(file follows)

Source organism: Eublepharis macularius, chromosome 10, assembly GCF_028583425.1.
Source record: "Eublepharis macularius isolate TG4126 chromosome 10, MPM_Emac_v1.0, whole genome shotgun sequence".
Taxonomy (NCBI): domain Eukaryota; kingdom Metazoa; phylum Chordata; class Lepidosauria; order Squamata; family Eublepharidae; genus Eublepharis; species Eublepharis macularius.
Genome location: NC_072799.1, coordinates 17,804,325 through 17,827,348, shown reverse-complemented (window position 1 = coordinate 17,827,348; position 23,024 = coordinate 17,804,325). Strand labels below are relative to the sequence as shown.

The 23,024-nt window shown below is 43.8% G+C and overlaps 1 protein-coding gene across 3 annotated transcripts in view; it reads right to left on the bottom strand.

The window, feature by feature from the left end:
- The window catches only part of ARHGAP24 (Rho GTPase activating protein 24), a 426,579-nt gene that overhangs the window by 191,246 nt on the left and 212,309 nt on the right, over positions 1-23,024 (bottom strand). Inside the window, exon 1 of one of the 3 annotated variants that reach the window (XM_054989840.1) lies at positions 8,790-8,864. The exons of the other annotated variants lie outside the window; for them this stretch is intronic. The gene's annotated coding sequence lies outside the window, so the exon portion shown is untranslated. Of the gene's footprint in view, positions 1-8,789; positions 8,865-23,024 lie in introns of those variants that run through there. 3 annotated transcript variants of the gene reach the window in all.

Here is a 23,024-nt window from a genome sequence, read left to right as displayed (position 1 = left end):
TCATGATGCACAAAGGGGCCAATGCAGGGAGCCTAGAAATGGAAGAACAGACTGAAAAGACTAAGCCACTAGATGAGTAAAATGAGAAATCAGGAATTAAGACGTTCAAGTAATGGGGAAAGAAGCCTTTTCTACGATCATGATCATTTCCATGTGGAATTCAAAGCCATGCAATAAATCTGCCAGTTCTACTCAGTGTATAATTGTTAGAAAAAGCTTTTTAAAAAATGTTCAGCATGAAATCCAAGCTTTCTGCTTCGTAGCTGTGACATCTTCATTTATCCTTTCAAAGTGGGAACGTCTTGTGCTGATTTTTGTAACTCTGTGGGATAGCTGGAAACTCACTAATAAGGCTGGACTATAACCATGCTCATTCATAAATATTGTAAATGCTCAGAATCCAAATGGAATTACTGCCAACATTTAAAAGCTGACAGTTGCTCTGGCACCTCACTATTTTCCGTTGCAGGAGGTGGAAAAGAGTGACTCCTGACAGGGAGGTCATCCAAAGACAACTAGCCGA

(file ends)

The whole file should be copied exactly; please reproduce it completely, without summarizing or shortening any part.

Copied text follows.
Source organism: Eublepharis macularius, chromosome 10, assembly GCF_028583425.1.
Source record: "Eublepharis macularius isolate TG4126 chromosome 10, MPM_Emac_v1.0, whole genome shotgun sequence".
Taxonomy (NCBI): domain Eukaryota; kingdom Metazoa; phylum Chordata; class Lepidosauria; order Squamata; family Eublepharidae; genus Eublepharis; species Eublepharis macularius.
Genome location: NC_072799.1, coordinates 17,804,325 through 17,827,348, shown reverse-complemented (window position 1 = coordinate 17,827,348; position 23,024 = coordinate 17,804,325). Strand labels below are relative to the sequence as shown.

The 23,024-nt window shown below is 43.8% G+C and overlaps 1 protein-coding gene across 3 annotated transcripts in view; it reads right to left on the bottom strand.

The window, feature by feature from the left end:
- The window catches only part of ARHGAP24 (Rho GTPase activating protein 24), a 426,579-nt gene that overhangs the window by 191,246 nt on the left and 212,309 nt on the right, over positions 1-23,024 (bottom strand). Inside the window, exon 1 of one of the 3 annotated variants that reach the window (XM_054989840.1) lies at positions 8,790-8,864. The exons of the other annotated variants lie outside the window; for them this stretch is intronic. The gene's annotated coding sequence lies outside the window, so the exon portion shown is untranslated. Of the gene's footprint in view, positions 1-8,789; positions 8,865-23,024 lie in introns of those variants that run through there. 3 annotated transcript variants of the gene reach the window in all.

Here is a 23,024-nt window from a genome sequence, read left to right as displayed (position 1 = left end):
TCATGATGCACAAAGGGGCCAATGCAGGGAGCCTAGAAATGGAAGAACAGACTGAAAAGACTAAGCCACTAGATGAGTAAAATGAGAAATCAGGAATTAAGACGTTCAAGTAATGGGGAAAGAAGCCTTTTCTACGATCATGATCATTTCCATGTGGAATTCAAAGCCATGCAATAAATCTGCCAGTTCTACTCAGTGTATAATTGTTAGAAAAAGCTTTTTAAAAAATGTTCAGCATGAAATCCAAGCTTTCTGCTTCGTAGCTGTGACATCTTCATTTATCCTTTCAAAGTGGGAACGTCTTGTGCTGATTTTTGTAACTCTGTGGGATAGCTGGAAACTCACTAATAAGGCTGGACTATAACCATGCTCATTCATAAATATTGTAAATGCTCAGAATCCAAATGGAATTACTGCCAACATTTAAAAGCTGACAGTTGCTCTGGCACCTCACTATTTTCCGTTGCAGGAGGTGGAAAAGAGTGACTCCTGACAGGGAGGTCATCCAAAGACAACTAGCCGA